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Eduardo Pimenta, MD, PhD; David A. Calhoun, MD
Author and Funding Information

From the Endocrine Hypertension Research Centre and Clinical Centre of Research Excellence in Cardiovascular Disease and Metabolic Disorders (Dr Pimenta), The School of Medicine, The University of Queensland, Princess Alexandra and Greenslopes Private Hospitals; the Dante Pazzanese Institute of Cardiology (Dr Pimenta), São Paulo, Brazil; and the Sleep/Wake Disorders Center (Dr Calhoun), Division of Pulmonary, Allergy and Critical Care Medicine, and Vascular Biology and Hypertension Program (Dr Calhoun), The University of Alabama at Birmingham.

Correspondence to: David Calhoun, MD, The University of Alabama at Birmingham, 1530 3rd Ave S, Birmingham, AL, 35294-1150; e-mail: dcalhoun@uab.edu


Financial/nonfinancial disclosures: The authors have reported to CHEST that no potential conflicts of interest exist with any companies/organizations whose products or services may be discussed in this article.

Funding/Support: This work was supported by National Institutes of Health National Center for Research Resources [Grant 5UL1 RR025777-04].

Reproduction of this article is prohibited without written permission from the American College of Chest Physicians. See online for more details.


Chest. 2013;144(2):720. doi:10.1378/chest.13-0969
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We thank Drs Mirrakhimov and Mirrakhimov for their interest in our article1 and their comments. They point out that additional mechanisms other than fluid overload and rostral fluid shift may be associated with severity of obstructive sleep apnea (OSA) in patients with hyperaldosteronism and high dietary salt intake. Drs Mirrakhimov and Mirrakhimov are correct in hypothesizing that fibrosis and inflammation of the upper airway tissues may also contribute to the severity of OSA, although, as highlighted by them, there are no studies exploring this potential mechanism.

Experiments in animal models indicate that aldosterone excess, in addition to increasing BP, contributes directly to target-organ (heart, brain, and kidney) deterioration by inducing inflammation and perivascular fibrosis.2,3 These same studies have been consistent in demonstrating that the pressor, proinflammatory, and profibrotic effects of aldosterone are dependent on concomitant high dietary salt intake.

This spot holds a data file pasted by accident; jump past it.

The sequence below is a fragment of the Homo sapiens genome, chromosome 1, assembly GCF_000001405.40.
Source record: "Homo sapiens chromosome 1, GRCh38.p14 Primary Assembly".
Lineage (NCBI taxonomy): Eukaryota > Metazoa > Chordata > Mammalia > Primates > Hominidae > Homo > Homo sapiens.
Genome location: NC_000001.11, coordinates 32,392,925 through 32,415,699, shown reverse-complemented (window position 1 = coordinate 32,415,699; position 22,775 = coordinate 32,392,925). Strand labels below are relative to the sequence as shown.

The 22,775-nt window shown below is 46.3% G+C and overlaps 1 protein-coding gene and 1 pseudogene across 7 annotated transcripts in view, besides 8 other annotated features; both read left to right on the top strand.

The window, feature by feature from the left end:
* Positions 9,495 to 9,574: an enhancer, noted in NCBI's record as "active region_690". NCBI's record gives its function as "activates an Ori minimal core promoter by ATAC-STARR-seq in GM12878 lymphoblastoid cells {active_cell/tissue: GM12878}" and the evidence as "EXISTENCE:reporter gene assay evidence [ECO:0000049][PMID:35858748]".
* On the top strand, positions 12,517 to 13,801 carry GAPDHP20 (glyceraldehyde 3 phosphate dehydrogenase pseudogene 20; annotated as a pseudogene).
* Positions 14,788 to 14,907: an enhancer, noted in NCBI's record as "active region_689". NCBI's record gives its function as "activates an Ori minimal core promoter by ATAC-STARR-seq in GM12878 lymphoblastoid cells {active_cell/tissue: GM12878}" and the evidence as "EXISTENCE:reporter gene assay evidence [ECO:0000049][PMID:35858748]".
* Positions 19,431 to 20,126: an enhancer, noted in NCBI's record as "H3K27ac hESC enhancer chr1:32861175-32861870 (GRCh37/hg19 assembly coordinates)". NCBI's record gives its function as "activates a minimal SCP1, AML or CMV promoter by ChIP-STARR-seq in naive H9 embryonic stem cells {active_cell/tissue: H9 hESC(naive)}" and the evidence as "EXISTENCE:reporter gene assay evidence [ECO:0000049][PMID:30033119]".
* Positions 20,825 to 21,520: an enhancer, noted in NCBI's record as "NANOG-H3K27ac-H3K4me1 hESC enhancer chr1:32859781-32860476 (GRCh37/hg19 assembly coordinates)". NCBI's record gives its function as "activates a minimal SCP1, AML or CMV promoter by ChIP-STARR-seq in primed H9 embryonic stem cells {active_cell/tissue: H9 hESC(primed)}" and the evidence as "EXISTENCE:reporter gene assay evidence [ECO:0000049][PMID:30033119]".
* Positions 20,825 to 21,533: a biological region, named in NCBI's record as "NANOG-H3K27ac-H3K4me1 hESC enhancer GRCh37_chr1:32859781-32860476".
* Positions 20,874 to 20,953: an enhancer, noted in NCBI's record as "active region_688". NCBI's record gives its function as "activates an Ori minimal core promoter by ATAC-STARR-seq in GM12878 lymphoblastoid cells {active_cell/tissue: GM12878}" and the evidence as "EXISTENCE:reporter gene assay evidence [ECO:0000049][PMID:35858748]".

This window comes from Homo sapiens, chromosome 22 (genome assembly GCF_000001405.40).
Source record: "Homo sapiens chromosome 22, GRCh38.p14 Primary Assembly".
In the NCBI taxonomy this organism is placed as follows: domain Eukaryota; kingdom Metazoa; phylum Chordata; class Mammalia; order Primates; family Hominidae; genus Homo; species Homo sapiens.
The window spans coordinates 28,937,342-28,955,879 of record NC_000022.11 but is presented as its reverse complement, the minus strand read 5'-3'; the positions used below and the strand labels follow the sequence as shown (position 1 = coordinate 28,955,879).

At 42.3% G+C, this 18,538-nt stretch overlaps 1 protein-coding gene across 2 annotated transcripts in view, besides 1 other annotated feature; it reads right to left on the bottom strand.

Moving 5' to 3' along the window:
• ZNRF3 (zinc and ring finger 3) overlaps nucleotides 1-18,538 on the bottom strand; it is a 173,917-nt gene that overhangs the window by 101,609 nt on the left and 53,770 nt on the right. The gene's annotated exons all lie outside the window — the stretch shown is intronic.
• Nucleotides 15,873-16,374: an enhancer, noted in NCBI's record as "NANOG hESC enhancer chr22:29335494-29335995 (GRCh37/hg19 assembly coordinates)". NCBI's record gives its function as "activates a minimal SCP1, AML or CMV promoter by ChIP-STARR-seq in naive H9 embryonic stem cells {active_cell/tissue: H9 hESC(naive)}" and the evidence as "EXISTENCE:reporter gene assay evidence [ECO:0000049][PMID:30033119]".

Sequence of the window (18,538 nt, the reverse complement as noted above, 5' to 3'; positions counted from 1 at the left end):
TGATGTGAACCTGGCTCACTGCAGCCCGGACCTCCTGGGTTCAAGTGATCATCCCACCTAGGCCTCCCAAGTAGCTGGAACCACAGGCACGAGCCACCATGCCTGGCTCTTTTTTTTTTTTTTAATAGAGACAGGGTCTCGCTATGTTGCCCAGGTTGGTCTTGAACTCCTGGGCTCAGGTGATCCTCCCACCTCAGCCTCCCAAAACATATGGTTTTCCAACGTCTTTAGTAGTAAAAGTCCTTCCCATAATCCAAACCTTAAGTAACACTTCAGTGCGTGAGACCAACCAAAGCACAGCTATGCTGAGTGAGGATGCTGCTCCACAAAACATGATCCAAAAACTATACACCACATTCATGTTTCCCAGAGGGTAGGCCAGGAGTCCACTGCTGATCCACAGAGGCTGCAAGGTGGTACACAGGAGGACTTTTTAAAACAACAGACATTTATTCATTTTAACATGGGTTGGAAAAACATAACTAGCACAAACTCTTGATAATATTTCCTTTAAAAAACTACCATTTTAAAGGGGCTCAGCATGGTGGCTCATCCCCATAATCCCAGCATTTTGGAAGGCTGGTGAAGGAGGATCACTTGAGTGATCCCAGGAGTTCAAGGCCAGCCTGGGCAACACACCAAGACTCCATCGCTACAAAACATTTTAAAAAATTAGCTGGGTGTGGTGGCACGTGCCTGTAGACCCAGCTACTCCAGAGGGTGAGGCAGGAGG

Clinical studies do suggest that aldosterone blockade reduces the severity of OSA. In a prospective, open-label study, 12 patients with resistant hypertension and moderate to severe OSA (apnea-hypopnea index ≥ 15) received spironolactone in addition to their previous antihypertensive medications for 8 weeks, after which overnight polysomnography was repeated.4 The apnea-hypopnea index was reduced by a mean of about 50% in all patients. This benefit occurred in the setting of increased diuresis, suggesting that aldosterone and sodium-mediated chronic fluid retention is an important mediator of OSA severity. This study is not able to distinguish diuretic vs antiinflammatory/fibrotic effect of mineralocorticoid blockade but does confirm aldosterone as an important mediator of OSA severity at least in patients with resistant hypertension.

In conclusion, we agree that additional mechanisms, other than fluid overload, may be involved in the development of OSA in these patients. Additional experimental and clinical studies are necessary to explore additional mechanisms involved in the development and maintenance of OSA in patients with resistant hypertension, hyperaldosteronism, or both to prospectively test management strategies of OSA.

Acknowledgments

Role of sponsors: The sponsors had no role in the design of the study, the collection and analysis of the data, or in the preparation of the manuscript.

Pimenta E, Stowasser M, Gordon RD, et al. Increased dietary sodium is related to severity of obstructive sleep apnea in patients with resistant hypertension and hyperaldosteronism. Chest. 2013;143(4):978-983. [CrossRef]
 
Brilla CG, Weber KT. Mineralocorticoid excess, dietary sodium, and myocardial fibrosis. J Lab Clin Med. 1992;120(6):893-901.
 
Rocha R, Rudolph AE, Frierdich GE, et al. Aldosterone induces a vascular inflammatory phenotype in the rat heart. Am J Physiol Heart Circ Physiol. 2002;283(5):H1802-H1810.
 
Gaddam K, Pimenta E, Thomas SJ, et al. Spironolactone reduces severity of obstructive sleep apnoea in patients with resistant hypertension: a preliminary report. J Hum Hypertens. 2010;24(8):532-537. [CrossRef]
 

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References

Pimenta E, Stowasser M, Gordon RD, et al. Increased dietary sodium is related to severity of obstructive sleep apnea in patients with resistant hypertension and hyperaldosteronism. Chest. 2013;143(4):978-983. [CrossRef]
 
Brilla CG, Weber KT. Mineralocorticoid excess, dietary sodium, and myocardial fibrosis. J Lab Clin Med. 1992;120(6):893-901.
 
Rocha R, Rudolph AE, Frierdich GE, et al. Aldosterone induces a vascular inflammatory phenotype in the rat heart. Am J Physiol Heart Circ Physiol. 2002;283(5):H1802-H1810.
 
Gaddam K, Pimenta E, Thomas SJ, et al. Spironolactone reduces severity of obstructive sleep apnoea in patients with resistant hypertension: a preliminary report. J Hum Hypertens. 2010;24(8):532-537. [CrossRef]
 
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